Following on from another question I asked, Scala 2.8 breakout, I wanted to understand a bit more about the Scala method
TraversableLike[A].map whose signature is as follows:
def map[B, That](f: A => B)(implicit bf: CanBuildFrom[Repr, B, That]): That
Notice a few things about this method:
- It takes a function turning each
Ain the traversable into a
- It returns
Thatand takes an implicit argument of type
CanBuildFrom[Repr, B, That].
I can call this as follows:
> val s: Set[Int] = List("Paris", "London").map(_.length) s: Set[Int] Set(5,6)
What I cannot quite grasp is how the fact that
That is bound to
B (that is, it is some collection of B's) is being enforced by the compiler. The type parameters look to be independent of both the signature above and of the signature of the trait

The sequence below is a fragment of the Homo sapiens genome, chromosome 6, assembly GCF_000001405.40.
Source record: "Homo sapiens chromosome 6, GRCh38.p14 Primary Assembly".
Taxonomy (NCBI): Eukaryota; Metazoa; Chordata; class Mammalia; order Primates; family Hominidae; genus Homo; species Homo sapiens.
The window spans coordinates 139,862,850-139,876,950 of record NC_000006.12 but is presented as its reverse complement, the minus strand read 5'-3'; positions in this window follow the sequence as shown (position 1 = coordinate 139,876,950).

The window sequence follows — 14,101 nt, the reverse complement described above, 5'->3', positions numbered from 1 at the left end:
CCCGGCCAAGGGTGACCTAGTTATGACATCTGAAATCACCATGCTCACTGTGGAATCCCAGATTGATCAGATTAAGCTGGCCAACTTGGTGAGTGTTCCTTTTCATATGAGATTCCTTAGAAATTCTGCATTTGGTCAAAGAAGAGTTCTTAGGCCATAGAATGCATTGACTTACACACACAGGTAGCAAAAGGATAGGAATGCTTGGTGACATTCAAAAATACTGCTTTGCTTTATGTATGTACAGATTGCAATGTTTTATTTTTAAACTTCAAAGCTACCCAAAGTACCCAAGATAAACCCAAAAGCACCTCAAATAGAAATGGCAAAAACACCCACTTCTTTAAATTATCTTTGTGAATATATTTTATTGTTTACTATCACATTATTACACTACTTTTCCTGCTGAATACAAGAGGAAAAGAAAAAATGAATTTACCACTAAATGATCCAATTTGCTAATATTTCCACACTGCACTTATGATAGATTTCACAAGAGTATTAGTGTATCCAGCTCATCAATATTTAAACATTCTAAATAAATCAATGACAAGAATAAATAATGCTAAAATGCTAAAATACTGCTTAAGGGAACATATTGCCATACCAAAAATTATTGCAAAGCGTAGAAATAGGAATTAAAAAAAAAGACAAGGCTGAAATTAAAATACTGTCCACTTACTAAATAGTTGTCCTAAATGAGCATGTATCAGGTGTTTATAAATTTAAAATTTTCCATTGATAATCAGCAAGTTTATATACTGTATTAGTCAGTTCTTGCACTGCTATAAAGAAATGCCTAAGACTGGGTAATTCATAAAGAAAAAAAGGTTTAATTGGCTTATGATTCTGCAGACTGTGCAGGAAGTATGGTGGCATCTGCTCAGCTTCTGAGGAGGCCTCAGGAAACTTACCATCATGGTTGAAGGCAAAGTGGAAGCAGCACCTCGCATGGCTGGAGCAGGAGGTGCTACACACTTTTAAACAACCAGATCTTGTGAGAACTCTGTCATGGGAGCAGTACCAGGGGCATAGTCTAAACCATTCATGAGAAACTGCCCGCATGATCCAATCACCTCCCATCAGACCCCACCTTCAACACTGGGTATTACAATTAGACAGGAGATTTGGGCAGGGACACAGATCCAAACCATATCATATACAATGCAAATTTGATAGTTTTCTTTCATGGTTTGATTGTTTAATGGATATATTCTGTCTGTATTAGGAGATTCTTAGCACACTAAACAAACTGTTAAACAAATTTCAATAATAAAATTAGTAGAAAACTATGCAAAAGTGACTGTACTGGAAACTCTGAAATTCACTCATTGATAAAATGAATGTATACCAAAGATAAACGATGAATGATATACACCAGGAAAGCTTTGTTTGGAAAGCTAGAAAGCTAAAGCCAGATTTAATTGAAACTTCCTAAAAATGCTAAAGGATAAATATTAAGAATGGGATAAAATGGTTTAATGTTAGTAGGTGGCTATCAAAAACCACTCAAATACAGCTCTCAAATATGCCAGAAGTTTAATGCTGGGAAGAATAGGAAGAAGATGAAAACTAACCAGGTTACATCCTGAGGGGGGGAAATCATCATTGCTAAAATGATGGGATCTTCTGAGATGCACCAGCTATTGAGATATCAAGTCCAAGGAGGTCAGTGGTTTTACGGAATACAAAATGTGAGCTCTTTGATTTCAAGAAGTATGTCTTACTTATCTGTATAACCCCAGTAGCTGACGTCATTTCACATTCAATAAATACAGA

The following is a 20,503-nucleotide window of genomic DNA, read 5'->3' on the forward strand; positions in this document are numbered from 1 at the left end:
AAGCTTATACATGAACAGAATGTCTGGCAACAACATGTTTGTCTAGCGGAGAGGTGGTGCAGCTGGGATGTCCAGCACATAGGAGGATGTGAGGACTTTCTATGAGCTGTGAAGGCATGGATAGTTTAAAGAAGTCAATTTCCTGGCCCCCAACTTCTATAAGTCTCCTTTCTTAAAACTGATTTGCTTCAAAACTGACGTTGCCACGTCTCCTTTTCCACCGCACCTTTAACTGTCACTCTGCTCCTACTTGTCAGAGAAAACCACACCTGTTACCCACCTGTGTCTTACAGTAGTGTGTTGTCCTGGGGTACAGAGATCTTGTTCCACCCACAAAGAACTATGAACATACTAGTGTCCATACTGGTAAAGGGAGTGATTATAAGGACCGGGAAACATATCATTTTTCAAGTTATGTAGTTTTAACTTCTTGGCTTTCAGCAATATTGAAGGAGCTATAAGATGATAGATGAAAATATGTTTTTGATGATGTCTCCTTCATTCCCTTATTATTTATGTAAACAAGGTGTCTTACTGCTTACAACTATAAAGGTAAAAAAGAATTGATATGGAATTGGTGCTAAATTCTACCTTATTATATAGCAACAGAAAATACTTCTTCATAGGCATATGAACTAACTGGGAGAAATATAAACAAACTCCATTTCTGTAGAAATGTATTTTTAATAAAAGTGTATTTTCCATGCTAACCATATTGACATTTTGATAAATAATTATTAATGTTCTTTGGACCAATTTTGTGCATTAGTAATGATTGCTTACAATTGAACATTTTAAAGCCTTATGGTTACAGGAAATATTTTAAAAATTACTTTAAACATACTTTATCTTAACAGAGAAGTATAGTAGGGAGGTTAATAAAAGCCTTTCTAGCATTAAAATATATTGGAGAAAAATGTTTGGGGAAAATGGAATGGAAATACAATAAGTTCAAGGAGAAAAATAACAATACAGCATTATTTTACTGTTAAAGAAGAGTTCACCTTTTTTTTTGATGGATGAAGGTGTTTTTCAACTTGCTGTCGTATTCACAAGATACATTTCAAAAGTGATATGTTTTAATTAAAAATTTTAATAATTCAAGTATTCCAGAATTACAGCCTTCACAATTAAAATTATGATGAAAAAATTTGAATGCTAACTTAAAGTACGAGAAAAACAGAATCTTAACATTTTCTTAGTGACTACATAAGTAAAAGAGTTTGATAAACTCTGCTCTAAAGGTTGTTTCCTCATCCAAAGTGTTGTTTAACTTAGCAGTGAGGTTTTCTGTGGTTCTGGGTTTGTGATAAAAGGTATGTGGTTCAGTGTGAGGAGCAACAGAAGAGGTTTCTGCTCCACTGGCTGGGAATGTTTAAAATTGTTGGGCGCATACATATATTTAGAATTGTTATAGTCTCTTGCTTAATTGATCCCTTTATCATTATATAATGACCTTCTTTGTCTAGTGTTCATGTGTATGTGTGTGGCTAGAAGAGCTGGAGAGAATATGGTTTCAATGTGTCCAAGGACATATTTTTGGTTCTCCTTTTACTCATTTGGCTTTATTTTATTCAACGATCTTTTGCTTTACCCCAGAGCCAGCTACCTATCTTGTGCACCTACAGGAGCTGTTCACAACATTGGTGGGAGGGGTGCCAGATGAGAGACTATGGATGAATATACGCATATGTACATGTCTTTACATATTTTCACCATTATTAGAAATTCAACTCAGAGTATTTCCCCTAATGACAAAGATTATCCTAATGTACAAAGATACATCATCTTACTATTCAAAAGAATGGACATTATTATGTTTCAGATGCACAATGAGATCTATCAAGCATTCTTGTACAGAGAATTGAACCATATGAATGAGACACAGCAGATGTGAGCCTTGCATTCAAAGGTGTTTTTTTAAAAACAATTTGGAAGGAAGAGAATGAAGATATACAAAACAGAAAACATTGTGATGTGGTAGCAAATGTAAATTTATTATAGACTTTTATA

trait CanBuildFrom[-From, -Elem, +To]
How is the Scala compiler ensuring that
That cannot be forced into something which does not make sense?
> val s: Set[String] = List("Paris", "London").map(_.length) //will not compile
How does the compiler decide what implicit
CanBuildFrom objects are in scope for the call?